Potential New Friedreich’s Ataxia Biomarkers May Aid Future Clinical Trials
Researchers report identifying two potential blood biomarkers of Friedreich’s ataxia disease progression and drug response that could be used, in addition to frataxin levels, as tools in future clinical trials of the disease.
The study, “Lymphoblast Oxidative Stress Genes as Potential Biomarkers of Disease Severity and Drug Effect in Friedreich’s Ataxia“ and published in the journal PLOS ONE, suggests that the use of biomarkers can potentially increase the speed of discovery and development of new drugs and at the same time provide an objective measurement of patient health.
Since earlier research has indicated that symptoms linked to Friedreich’s ataxia might in part stem from a defective ability to protect tissue from oxidative damage, the research team from the University of California focused their biomarker search on antioxidant factors.
The researchers used blood cells called b-lymphoblasts, isolated from patients and controls, then grown in the lab before being used in the research for biomarkers. Using a multistep approach, where identified factors were tested and validated in each step, they first found 10 genes that were expressed differently in Friedreich’s ataxia patients than in healthy controls.
In another verification step, researchers could only confirm that six of the initial 10 genes were linked to the disease. Next, researchers looked at the proteins produced by these genes, finding that the change in gene activity led to lower protein levels only in four cases.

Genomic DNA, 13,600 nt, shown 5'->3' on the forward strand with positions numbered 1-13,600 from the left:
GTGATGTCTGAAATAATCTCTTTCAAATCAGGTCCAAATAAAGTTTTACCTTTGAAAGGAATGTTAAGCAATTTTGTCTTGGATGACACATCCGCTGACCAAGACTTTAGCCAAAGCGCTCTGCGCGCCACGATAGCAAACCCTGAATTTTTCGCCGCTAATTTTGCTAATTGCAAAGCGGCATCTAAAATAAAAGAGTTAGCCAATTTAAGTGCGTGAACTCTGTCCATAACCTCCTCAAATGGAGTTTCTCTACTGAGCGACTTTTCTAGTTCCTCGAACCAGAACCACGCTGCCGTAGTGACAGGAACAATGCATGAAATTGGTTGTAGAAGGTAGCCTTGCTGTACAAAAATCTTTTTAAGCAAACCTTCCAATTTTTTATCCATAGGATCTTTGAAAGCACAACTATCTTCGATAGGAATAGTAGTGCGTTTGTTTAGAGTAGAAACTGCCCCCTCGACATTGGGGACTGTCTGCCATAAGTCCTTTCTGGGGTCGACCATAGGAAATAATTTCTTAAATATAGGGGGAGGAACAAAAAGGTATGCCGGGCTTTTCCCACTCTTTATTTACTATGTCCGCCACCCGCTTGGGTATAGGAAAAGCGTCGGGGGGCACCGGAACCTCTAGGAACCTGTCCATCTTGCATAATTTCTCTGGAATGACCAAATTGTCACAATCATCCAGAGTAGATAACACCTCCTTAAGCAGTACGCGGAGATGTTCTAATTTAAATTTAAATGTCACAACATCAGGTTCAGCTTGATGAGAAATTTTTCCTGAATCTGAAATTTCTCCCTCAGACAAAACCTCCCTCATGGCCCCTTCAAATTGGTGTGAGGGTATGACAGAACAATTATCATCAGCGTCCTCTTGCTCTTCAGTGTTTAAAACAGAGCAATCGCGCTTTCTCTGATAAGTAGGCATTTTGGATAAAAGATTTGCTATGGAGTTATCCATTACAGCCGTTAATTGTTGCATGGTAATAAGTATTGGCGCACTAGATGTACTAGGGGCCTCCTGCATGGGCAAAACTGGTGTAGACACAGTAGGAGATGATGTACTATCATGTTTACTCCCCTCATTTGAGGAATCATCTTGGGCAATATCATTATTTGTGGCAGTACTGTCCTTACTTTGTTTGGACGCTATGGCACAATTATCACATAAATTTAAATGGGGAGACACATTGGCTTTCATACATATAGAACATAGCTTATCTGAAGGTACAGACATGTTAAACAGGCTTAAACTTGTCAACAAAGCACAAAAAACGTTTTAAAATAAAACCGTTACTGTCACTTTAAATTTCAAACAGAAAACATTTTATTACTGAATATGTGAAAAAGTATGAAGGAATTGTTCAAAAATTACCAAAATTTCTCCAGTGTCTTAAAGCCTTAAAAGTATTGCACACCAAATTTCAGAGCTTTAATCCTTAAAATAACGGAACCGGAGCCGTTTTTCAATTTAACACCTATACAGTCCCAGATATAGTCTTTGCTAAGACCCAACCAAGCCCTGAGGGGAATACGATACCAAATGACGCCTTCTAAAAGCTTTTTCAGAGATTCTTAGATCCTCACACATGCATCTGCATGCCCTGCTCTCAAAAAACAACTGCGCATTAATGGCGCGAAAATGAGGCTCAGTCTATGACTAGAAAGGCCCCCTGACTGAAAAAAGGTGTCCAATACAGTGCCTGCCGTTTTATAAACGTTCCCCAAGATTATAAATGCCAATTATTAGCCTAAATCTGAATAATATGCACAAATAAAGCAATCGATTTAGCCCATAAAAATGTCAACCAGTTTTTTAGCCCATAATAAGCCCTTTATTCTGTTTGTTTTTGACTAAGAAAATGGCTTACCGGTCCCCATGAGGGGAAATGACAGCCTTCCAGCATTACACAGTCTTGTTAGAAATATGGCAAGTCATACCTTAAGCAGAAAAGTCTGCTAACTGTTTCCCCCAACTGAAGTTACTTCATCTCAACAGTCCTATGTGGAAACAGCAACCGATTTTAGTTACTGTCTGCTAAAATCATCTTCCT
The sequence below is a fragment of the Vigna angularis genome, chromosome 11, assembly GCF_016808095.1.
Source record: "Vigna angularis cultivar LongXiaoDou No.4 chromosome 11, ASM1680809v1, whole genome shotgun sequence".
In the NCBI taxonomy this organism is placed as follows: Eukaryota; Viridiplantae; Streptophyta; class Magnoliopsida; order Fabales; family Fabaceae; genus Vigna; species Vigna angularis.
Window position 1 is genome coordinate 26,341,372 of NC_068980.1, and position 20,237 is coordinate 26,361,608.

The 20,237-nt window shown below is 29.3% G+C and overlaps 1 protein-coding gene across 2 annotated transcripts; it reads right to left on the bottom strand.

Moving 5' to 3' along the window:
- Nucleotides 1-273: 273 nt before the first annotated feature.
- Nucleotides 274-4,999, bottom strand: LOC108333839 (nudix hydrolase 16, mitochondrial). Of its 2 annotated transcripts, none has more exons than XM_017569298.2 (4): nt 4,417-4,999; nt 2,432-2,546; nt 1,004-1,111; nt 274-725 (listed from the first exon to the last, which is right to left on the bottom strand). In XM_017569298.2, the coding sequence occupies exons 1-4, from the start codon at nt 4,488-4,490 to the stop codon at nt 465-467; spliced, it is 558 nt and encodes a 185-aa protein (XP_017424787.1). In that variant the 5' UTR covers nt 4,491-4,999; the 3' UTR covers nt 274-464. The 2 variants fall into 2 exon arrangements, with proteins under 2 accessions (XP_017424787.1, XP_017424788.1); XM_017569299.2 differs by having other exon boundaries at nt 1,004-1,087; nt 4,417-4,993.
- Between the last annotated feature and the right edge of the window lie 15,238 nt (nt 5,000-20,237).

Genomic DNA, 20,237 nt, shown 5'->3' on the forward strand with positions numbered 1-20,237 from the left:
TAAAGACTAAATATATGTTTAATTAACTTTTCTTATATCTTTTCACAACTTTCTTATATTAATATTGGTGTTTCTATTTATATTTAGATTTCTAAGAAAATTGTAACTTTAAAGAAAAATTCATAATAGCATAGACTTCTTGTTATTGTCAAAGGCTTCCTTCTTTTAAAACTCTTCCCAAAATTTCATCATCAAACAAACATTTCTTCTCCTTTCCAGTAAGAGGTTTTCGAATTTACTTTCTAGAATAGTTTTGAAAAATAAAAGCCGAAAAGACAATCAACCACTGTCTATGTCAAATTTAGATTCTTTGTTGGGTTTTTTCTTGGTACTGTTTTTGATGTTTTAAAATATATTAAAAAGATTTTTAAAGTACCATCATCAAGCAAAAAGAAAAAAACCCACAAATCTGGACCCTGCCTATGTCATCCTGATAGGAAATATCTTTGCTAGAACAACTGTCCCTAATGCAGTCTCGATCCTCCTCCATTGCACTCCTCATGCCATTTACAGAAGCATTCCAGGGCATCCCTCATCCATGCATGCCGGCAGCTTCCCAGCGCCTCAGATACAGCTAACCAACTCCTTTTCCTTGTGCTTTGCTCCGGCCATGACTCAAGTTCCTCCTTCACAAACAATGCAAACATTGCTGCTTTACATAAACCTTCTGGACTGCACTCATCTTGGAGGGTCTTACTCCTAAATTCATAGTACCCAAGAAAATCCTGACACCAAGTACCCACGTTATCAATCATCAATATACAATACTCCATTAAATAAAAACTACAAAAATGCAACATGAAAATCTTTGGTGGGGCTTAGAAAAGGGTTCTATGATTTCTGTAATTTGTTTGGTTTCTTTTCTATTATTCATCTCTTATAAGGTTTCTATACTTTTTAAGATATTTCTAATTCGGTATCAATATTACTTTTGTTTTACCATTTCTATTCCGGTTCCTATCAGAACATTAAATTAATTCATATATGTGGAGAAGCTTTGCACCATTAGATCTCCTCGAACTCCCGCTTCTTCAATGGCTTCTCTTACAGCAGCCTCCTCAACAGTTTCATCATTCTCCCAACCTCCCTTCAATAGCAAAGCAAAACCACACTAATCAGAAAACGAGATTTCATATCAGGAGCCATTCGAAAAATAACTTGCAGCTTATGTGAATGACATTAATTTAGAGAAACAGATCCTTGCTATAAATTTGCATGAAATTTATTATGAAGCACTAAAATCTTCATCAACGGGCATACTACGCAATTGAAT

These four genes were then tested to see if they reacted to potential drug treatments for Friedreich’s ataxia, which have been shown to impact the disease in earlier studies.
Dimethyl fumarate is a molecule triggering a factor called Nrf2, in turn boosting the production of antioxidant factors. It is used under the name Tecfidera as a multiple sclerosis treatment and has been shown to increase frataxin expression. Also, compounds called histone deacetylase inhibitors may also improve frataxin deficiency.
Treating the cells with the two substances increased the gene activity of two of the remaining factors, called NCF2 and PDLIM1. In fact, treatment improved the levels of the factors to the same amounts seen in healthy people.
Researchers also showed that the gene activity of the two factors was proportional to frataxin expression. More research is now needed to validate the findings and adapt them to use in clinical settings.